The Aristotelian Categories
On pages 123-35 of Metaphysics: A Contemporary Introduction, Michael Loux argues that both bundle theory and substratum theory provide unsatisfactory descriptions of the nature of objects. Bundle theory, he says, is empirically sound but requires us to accept the illogical Principle of the Identity of Indiscernibles. Substratum theory evades the PII but requires us to accept the existence of bare particulars. No one can say what a bare particular is, and none appear in the world, so this concept seems to violate the Correspondence Theory of Truth. Loux claims that we can evade the problems of both theories if we accept the existence of categories, Aristotle’s name for irreducibly complex concrete particulars. These categories include living organisms and any irreducible physical objects, such as quarks and photons, which exist. James Van Cleve, in his “Three Versions of The Bundle Theory,” characterizes category theory as a form of bundle theory which contains the same difficulties as bare particulars (Red Book page 125). In this paper, I will argue that Van Cleve’s criticism shows that he does not understand the categories. I will first explain how the categories differ from bundles and then how they differ from substrata. To conclude, I will give some reasons why categories surpass them both.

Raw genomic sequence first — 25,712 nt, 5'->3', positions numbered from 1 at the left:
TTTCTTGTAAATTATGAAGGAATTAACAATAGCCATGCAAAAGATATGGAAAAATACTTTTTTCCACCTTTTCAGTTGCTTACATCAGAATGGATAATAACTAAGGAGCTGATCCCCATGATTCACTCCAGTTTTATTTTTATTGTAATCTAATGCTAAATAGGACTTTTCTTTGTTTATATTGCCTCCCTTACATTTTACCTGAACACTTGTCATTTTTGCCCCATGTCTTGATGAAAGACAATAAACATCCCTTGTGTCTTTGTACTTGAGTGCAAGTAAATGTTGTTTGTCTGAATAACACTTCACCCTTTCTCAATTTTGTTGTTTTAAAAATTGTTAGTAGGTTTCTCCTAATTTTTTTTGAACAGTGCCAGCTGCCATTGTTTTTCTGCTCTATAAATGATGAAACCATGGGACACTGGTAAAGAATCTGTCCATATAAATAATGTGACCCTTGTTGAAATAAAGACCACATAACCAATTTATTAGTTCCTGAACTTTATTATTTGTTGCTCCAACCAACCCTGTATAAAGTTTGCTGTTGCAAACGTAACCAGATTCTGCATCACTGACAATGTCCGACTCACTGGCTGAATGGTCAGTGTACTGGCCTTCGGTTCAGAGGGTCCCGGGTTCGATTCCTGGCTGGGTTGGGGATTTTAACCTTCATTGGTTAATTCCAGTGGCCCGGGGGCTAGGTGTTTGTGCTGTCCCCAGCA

Van Cleve describes a category as an object F with a bundle of essential properties “X” and a bundle of non-essential properties “Y.” Whereas the X properties are necessary for the continued identity of F, the Y properties came to F accidentally; F can possess as many or as few of them as he likes. This description, innocent as it is, is incorrect. A category is neither a bundle of properties nor a set of bundles. Bundle theory, after all, stipulates that objects are dependent upon their properties for existence. Categories, however, are not dependent on their properties. They are clearly not dependent on the non-essential set of properties “Y.” As for the essential set of properties “X,” these things are actually dependent on the category. The category theory denies the basic assumption of bundle theory. It asserts that an object has properties because it belongs to a category, not vice versa. Just as a caterpillar develops into a butterfly, so a category develops its own properties.
Van Cleve also describes the category as something similar to a bare particular. He argues that the set of essential properties X is too small to instantiate any actual individuals. His example of this is the category “human,” which he imagines would contain the properties “rational” and “animal.” He argues that there is no human whom we would reduce to these traits alone. I agree with him that these two are not the only essential traits for humans. I would at least include emotions and self-awareness in this set. Van Cleve’s incomplete assessment of the essential qualities of humanity does not disprove the existence of essential qualities, though.